Sometimes what you read on the package is different than what you are actually eating. A San Jose mother thought she was feeding her child a perfectly safe candy bar, because it was labeled "dairy free".
However, she says eating the candy could have threatened her son's life.
Tyler is 7 years old and is as playful as any first grader. He likes to dive into his toy tent and wrestle with his little brother. You would never know this carefree boy faces a terrible threat.
"It is life and death. It's not something to be taken lightly," said Nicola Sessions of San Jose.
Tyler is severely allergic to dairy products. His mother, Nicola, says the slightest drop of milk or eggs could cause a life threatening shock.
"He experiences vomiting, his tongue and his lips start to get swollen. He could have difficulties breathing," said Nicola.
Nicola separates all food in the kitchen. Tyler's "safe" foods are placed down low and unsafe foods are placed way up high. At the store, Tyler has learned to read labels to find safe treats.
"He found the candy bar and he said, 'Mommy, this says 'dairy free' and 'vegan'. Does that mean I can have it?'" said Nicola.
Tyler was thrilled to find the chocolate bars had a dairy-free label.
"And I read all of the ingredients and I did not see any dairy or egg," said Nicola.
Tyler began to eat one of the bars, and within minutes, the panic.
"He said to us, 'My mouth is burning. My mouth is on fire.' He threw up about three times," said Nicola.
Nicola was ready with a shot of emergency medicine. The reaction subsided on its own, but Nicola says Tyler's fear did not go away.
"He asked me, 'Mommy, why did they trick us with that label?'" said Nicola.
Turns out, the candy did say "dairy free" and "vegan" on the front, but in small print on the back, it also says the candy is made "in a facility that produces products containing dairy."
Nicola says she saw that notice, but relied upon the "dairy free" label on the front.
"We should take anything on the label, especially on the front of a label, with a grain of salt," said Jon Fox, a consumer advocate from the California Public Interest Research Group.
Fox says parents should not rely on labels to protect kids, especially when a few molecules of a nut or milk can threaten their lives.
Nicola wrote to the candy maker, Go Max Go Foods of Dallas, Texas, saying its labeling was "irresponsible." The company replied she should have heeded the allergen warning on the back. "...and questioning my abilities as a mother," said Nicola.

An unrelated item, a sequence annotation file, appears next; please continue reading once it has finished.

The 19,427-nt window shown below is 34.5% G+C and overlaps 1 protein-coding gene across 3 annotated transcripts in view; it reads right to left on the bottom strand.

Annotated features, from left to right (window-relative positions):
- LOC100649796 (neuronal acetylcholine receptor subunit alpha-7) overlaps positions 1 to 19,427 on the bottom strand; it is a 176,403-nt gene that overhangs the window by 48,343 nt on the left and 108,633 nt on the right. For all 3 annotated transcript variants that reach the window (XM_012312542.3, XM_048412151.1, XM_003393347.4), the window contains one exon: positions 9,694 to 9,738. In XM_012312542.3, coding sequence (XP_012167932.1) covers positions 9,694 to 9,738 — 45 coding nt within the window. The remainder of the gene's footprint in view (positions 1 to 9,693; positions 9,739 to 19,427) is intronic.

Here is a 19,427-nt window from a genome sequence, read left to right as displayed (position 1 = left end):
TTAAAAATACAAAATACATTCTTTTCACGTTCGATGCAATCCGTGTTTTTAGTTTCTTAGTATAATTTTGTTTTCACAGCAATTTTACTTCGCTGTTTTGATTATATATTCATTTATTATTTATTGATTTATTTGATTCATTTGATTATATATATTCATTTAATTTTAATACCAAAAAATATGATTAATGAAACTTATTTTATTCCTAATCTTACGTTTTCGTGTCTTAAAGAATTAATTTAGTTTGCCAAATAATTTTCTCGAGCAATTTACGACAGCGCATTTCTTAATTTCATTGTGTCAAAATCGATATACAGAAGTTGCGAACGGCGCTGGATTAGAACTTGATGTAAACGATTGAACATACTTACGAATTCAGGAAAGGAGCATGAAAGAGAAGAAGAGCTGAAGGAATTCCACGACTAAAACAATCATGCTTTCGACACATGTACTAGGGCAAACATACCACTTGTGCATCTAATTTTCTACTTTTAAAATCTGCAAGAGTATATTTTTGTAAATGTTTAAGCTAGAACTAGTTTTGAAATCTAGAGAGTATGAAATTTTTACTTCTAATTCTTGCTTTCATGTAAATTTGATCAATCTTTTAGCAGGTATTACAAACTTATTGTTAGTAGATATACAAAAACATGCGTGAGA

Nicola found out the candy bars had already been recalled in Canada because they "may contain milk which is not declared on the label." She contacted the U.S. Food and Drug Administration which opened an investigation. She also contacted 7 On Your Side.
"I hoped that I could relay the message that this is a serious issue," said Nicola.
We contacted the FDA which tells us, there is no regulation that defines use of the term "dairy free."
The law does require companies to list allergens like peanuts and milk if they are part of the recipe. But nothing requires them to warn you of possible contamination from shared equipment. That's done voluntarily.
However, the FDA said labels must be truthful and "dairy free" should mean zero dairy.
No one has tested Tyler's candy bars to check for traces of milk.
Go Max Go did not respond to our requests for a statement.
After the FDA investigation, Go Max Go voluntarily withdrew its candy bars with the dairy free label, and issued this notice saying: "People who have severe allergies to milk may run the risk of a serious or life-threatening allergic reaction if they consume these products."
Although the company did not use the term "recall," the candy bars were removed from store shelves and those that had purchased the products could return them for a full refund.
The company is expected to bring back the candy with new labels. Nicola says it's a lesson hard learned for her and Tyler.
"I'm definitely more diligent and more cautious about what I give him now and the labels that he reads," said Nicola.
A new regulation requires federal health officials to study what happens when food makers share their equipment. The goal is to find out if your food is likely to be contaminated with dangerous allergens -- like nuts and milk -- and if it puts more consumers in danger. We'll be keeping track of that and report back if that information becomes available.